21 Jun Bloody Good English Lessons
The Platinum Jubilee this month celebrated 70 years on the throne for Queen Elizabeth II. There was tea for all, as well as much attention to a young lad who disobeyed his duchess mum. This celebration, however, coincided with British Prime Minister Boris Johnson—the other world leader with daft white hair—nearly being tossed in the rubbish bin by a vote of his own Conservative Party. That scandal followed after England was gobsmacked by news that Mr. Johnson’s own Downing Street office/residence hosted drinking of another sort (which revelry the old sod cheekily attended) during the covid lockdown ordered by none other than the PM himself.
It was how the Brits handled both the Jubilee and the national scandal that got us thinking about lessons we Yanks could take from the furore these events caused. Let’s get cracking.
Buckingham Palace and Houses of Parliament
Somewhat peculiarly, Great Britain has both royalty and a parliamentary system of democracy. While “Her Majesty’s Government” runs the country, the role of the queen (or, eventually, the king, when Charles or William inherits the throne) plays largely a nonpolitical, neutral role. For seven decades, Elizabeth has been the formal head of state, but not actually the head of government.
Given that none of the relationship is spelled out in a written constitution, it is a tad vague precisely how the royals fit into the government in the 21st century.*
*Perhaps cheery acceptance of this vagueness within Great Britain points to the first significant lesson for America: In the United States, where litigation is king, there would be lawsuits and challenges to dethrone the queen or king, or, conversely, to restore the “fundamental rights” of the royalty to rule. Perhaps, just perhaps, we are a smidgen overly litigious here.
How does the British monarch function, and would there be any benefit if America had a queen?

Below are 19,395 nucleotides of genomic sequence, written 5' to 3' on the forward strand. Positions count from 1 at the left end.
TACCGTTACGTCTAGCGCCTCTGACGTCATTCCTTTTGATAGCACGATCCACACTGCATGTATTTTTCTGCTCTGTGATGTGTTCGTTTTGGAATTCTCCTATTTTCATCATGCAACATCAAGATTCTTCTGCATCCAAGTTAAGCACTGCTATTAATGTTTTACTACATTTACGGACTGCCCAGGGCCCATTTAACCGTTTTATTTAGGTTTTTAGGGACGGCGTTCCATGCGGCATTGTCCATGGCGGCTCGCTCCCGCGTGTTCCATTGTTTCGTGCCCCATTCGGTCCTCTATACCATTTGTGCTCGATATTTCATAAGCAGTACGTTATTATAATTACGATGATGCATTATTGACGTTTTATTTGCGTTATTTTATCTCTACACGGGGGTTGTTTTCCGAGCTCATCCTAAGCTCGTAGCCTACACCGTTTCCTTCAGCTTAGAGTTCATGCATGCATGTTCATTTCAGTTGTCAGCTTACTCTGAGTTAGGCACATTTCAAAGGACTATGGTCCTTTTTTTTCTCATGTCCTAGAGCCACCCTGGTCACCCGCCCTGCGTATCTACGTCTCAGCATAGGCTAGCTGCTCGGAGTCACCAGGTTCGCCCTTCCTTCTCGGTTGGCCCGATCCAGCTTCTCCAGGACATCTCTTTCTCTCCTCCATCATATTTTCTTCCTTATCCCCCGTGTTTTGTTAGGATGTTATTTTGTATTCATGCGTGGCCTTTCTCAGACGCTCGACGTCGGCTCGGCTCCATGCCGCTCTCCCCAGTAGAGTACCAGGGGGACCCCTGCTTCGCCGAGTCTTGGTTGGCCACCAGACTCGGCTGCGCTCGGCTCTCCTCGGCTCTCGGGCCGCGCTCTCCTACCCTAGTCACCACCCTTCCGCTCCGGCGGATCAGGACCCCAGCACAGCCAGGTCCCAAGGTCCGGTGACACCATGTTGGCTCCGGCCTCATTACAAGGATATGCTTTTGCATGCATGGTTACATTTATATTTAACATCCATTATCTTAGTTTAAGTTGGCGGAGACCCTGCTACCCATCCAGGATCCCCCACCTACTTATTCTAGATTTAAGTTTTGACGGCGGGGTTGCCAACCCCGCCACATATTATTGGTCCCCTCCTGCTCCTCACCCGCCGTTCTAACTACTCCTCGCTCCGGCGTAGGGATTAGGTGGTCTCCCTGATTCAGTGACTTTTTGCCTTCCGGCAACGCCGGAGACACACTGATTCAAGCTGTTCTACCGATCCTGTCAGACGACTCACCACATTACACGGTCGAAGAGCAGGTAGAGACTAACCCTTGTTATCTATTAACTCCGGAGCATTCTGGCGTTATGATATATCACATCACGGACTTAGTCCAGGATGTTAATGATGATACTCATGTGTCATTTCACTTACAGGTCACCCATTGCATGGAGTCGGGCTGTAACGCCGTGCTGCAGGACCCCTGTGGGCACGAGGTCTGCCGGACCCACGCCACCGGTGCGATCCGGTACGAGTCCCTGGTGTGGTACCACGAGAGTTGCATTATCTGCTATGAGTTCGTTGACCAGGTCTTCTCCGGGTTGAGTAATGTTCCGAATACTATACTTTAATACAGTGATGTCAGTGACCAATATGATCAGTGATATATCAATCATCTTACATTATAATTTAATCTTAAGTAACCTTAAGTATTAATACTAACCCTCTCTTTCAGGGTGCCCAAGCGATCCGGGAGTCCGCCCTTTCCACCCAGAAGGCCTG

We raise the second half of this two-part enquiry only on the theory that “there are no dumb questions,” as, one can fancy the bloody cock-up if a politician were to suggest amending the U.S. Constitution to create a royal family at this point in our nation’s history! So, purely for the sake of mind-stretching, let us consider some things the royals do add:
- A touch of class: Amidst all of the weddings, the parades with horse-drawn carriages, the bowing, and the flowery hats, Buckingham Palace emanates class, which in turn hints at the principles of dignity and respect that this blog so expects from government leaders.
- Admiration: With no natural political enemies, the royal family can be adored by all. Having a shared love can salve a fraying national psyche, thus promoting the leadership principles of peace (internal) and service.
- Unification: When they face crises, pandemics, and economies in the loo, all nations benefit through unity. This is what willed the Brits through the bombings of World War II, and the royal family plays a major role in that theatre.
The British Parliament centers on the House of Commons, which is a body of representatives elected by the people of vastly diverse geographic areas. All department heads (called ministers), the prime minister included, are members of Parliament and accountable both to their parties and to the House of Commons as a whole. National parliamentary elections are held every five years absent a vote of no confidence or a two-thirds House of Commons vote to call a “snap election.”
Vivid, pointed debates characterize the British Parliament, which furthers the government principles of law and justice and transparency, along with leadership principles of understanding and even honesty. The greater control over the administration, the ability to question and force out ministers, and, not least, the means to hold a no-confidence vote on the prime minister (which Boris Johnson barely survived this month, when 41 percent of his own party voted to oust him) adds to the sense of accountability.
Not All Strawberries, Cream, Tea, Crumpets, Biscuits, Pudding, Fish, or Chips
No doubt the Brits have their own problems, which frequently are not solved by their political leadership. London flats require huge pounds in monthly rent cheques, petrol prices are soaring, lorries spew pollution, and stabbings plague the Tube. Immigration strife also persists in Britain as much as anywhere.
Moreover, neither the Crown nor Parliament could prevent Brexit, which kicked the British economy and honour in the bloomin’ arse.*
*Maybe we should have said in the mug, but even the lady (Eliza Doolittle) got by with bloomin’ arse in My Fair Lady.
Therefore, this is not meant as a defence of all British programmes, and this blog is not recommending that America adopt the metric system or switch from baseball to cricket. Don’t get your knickers in a bunch. Alright, mates? We are simply putting in our two pence worth regarding a few things America still could learn from Queen Elizabeth and even the government led by Boris Johnson. Tally-ho.
Written by Quentin R. Wittrock, founder of Principle Based Politics.
Look for his posts each week, as this blog will explore and promote the idea of principle in politics, as to individual elected leaders and our federal government as an institution.